The key piece of advice continuing to raise its head when defining an effective social media strategy is to speak in the language of your customers. This is good advice, but I wonder how many companies are taking heed?
As an example, I’ve worked with IT companies since the mid-90s and one thing that remains unchanged is virtually all of them speak “their own language.” I remember joining Text 100 (a PR agency) in the UK in 1997 and at my first Microsoft team meeting I sat there and thought – what the hell are they talking about? The language was completely alien. Naturally, before I knew it, I’d picked up the lingo and could speak it with the best of them, but first up, it was a big case of ‘WHAT?’
That is how customers often feel when they read marketing material supposedly targeted at them – the words don’t make sense in relation to the issues they are facing, so are you going to win here? Not if your competition has done their homework and speak in the language of the customer.
All companies have their “lingo” – the important thing to understand is it doesn’t always pay to take that language outside of your company, especially when “speaking” with your customers. If you’re a big enough company and your influence is strong (think the really big global brands) the chances are your partners, the media and analysts usually understand what you are saying, but with customers, it’s not guaranteed. And if you’re a small-mid-sized company, the chances get slim indeed.
When your company is talking “synergy” and “win-win” and “best-practise” BUT your customers are talking “bottlenecks” or “metrics” or whatever other words or phrases they use to describe how they work, the goals they’re working towards or the words they use to define their priorities, your chances of touching a nerve are reduced. However, if you can understand their terms and apply them to the problem you solve as the essence of how you communicate, well then you’re on to something.
So how do you better understand what language your customers speak?
- Ask your sales people – they are talking to your customers all the time and can give you the words, phrases and priorities for your customers
- Attend customers’ industry events and listen out for the phrases and words they use to describe challenging situations
- Read industry publications relevant to your customers and understand how situations are described in their industry and make your communication relevant to addressing those needs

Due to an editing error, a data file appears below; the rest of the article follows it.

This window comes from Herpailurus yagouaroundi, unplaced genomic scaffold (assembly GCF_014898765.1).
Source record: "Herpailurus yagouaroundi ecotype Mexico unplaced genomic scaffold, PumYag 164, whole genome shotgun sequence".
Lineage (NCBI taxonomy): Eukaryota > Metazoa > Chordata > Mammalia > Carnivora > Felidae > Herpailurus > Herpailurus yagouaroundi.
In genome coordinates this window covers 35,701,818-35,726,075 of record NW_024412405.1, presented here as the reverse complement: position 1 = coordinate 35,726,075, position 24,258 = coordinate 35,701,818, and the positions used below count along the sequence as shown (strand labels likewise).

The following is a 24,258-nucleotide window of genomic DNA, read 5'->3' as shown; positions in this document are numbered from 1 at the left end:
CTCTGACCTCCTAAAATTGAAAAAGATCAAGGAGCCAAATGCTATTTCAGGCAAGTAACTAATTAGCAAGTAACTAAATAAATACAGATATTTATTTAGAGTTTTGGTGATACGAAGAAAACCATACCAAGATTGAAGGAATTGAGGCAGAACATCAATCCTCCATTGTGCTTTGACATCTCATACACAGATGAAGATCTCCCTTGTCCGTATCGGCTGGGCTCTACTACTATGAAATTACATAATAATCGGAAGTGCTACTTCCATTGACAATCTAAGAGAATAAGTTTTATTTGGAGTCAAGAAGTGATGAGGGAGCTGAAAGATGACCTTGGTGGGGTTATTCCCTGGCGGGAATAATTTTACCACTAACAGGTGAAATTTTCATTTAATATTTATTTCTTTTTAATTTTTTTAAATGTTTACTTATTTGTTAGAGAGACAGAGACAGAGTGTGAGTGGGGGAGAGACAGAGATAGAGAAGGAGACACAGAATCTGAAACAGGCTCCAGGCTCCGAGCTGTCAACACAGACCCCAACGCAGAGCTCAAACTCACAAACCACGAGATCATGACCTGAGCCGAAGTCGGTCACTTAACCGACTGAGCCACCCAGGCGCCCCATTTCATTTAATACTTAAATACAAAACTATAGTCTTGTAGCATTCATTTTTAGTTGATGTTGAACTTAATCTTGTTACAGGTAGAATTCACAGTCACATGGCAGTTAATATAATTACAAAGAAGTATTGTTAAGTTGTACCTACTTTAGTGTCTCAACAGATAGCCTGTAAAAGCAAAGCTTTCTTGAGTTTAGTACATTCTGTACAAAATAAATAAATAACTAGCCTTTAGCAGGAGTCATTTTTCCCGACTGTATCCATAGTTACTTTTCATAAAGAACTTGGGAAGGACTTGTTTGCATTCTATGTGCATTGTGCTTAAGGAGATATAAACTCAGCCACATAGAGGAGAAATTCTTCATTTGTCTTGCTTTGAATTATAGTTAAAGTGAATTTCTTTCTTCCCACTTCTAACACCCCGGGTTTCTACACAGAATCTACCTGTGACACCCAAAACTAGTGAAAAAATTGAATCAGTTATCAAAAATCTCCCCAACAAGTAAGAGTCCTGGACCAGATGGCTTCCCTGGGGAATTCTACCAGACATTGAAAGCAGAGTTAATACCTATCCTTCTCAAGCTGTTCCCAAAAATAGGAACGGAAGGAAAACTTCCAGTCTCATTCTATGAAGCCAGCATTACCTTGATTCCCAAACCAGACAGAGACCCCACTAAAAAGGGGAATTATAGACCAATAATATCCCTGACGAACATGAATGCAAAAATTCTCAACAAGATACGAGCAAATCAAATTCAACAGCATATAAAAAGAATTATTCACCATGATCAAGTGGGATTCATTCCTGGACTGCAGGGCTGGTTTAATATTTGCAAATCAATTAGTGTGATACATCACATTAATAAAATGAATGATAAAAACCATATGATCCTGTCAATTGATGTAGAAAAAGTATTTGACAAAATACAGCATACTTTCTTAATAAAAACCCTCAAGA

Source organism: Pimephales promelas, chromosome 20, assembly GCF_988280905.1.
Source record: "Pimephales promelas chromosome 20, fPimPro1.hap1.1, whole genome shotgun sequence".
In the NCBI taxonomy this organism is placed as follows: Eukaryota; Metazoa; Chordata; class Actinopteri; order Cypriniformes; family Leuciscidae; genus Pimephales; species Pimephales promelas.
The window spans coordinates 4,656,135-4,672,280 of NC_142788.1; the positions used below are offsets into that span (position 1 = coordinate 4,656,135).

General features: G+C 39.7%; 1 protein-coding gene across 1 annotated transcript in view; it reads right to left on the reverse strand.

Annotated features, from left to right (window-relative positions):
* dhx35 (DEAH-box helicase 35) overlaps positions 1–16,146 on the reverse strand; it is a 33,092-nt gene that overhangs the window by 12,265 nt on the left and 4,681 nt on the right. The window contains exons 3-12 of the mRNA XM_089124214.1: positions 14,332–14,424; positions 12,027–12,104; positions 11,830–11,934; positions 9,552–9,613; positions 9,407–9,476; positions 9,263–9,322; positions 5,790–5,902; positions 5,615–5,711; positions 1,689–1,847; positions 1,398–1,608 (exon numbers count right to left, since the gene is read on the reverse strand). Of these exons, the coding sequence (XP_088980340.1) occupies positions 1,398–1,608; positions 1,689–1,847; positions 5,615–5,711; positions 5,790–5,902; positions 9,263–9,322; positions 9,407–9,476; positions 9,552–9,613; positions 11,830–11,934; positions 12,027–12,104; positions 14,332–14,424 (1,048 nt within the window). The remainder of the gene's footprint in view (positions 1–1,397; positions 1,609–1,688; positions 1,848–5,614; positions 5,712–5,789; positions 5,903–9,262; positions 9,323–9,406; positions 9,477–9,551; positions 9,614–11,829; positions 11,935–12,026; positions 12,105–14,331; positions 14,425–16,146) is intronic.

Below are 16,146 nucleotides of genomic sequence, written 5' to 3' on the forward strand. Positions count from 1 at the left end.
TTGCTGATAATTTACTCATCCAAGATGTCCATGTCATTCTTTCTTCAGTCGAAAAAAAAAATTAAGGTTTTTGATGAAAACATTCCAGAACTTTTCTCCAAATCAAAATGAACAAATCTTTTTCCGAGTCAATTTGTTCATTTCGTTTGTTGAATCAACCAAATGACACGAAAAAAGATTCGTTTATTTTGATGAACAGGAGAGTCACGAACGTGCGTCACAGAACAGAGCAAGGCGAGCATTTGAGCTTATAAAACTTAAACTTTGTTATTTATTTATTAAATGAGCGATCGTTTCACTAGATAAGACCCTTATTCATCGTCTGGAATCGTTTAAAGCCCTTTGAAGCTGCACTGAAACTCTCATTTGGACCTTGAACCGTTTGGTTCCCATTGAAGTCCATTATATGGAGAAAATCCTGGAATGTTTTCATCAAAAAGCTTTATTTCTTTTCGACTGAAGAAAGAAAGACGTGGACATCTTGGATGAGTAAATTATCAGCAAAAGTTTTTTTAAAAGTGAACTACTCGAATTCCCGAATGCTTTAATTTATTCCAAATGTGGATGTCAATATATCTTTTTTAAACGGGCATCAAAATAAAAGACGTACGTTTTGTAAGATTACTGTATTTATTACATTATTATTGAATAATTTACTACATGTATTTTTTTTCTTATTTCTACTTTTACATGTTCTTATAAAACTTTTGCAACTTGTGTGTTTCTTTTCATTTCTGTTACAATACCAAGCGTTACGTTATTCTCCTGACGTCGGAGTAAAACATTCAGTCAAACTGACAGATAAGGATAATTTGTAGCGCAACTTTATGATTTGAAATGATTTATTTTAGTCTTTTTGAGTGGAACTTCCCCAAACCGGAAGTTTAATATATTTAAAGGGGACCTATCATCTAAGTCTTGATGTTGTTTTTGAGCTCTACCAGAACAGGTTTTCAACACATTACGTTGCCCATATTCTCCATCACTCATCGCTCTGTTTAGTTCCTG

- Track customers and potential customers on social media – for example, monitor the most used words on twitter by tracking the hashtags relevant to each customer sector
- Read blogs by people in your customers’ industry – what are they talking about, what do they care about, what are the most pressing issues they are addressing, what words do they use to describe these issues, etc…? When you know, address your message to those concerns with the words they use
- Join LinkedIn groups relevant to your customer’s business and monitor the discussions and the words most used to address certain issues
- Broaden your knowledge by monitoring discussions around online articles, blogs, etc…. see what people are saying and what they care about, as well as how they are saying it
- For big companies, assign one marketing person to “own” a customer sector and have them work on all of these points with the head of sales for that target market. For smaller companies, define your priority markets and do as much as you can to really understand them and speak their language – remember your sales people are the best place to start, so if you don’t have the time or headcount to do any or all of the above, at least talk to your salespeople
Then when you define your content strategy for a particular customer sector, you know what they care about, you know the words they use to address the issues relevant to them, and you can create great content that resonates with them. If you know their priorities, you can shape the message you want to get across in a way that meets their needs and that means you deliver value – that’s gold in a world gone social.
It may seem like a laborious process getting this all together, but the reality is, it doesn’t take long to pick up the vibe of any sector, it just takes some concerted effort and requires marketing people to think and communicate differently. The world has changed.
Two pieces of advice to memorize?
Your content strategy must focus on mixing what you want to say with what your audience wants to hear in a way that engages your targets, AND it’s about creating opportunities for two-way dialogue.
Additionally, your buyers are no longer reliant on your company for the information THEY need to solve problems or determine which vendors make the short list. So if you want to be on their educational radar throughout the decision making cycle, speaking to them in their language is a VERY good place to start.
The world has changed, and ultimately, if you can change by making your communication relevant, you will win against the competition who is still pitching their story in their own language. Let’s face it, the companies who continue speaking AT customers will eventually realise that their customers are asking – what the hell are they talking about?
Just a thought.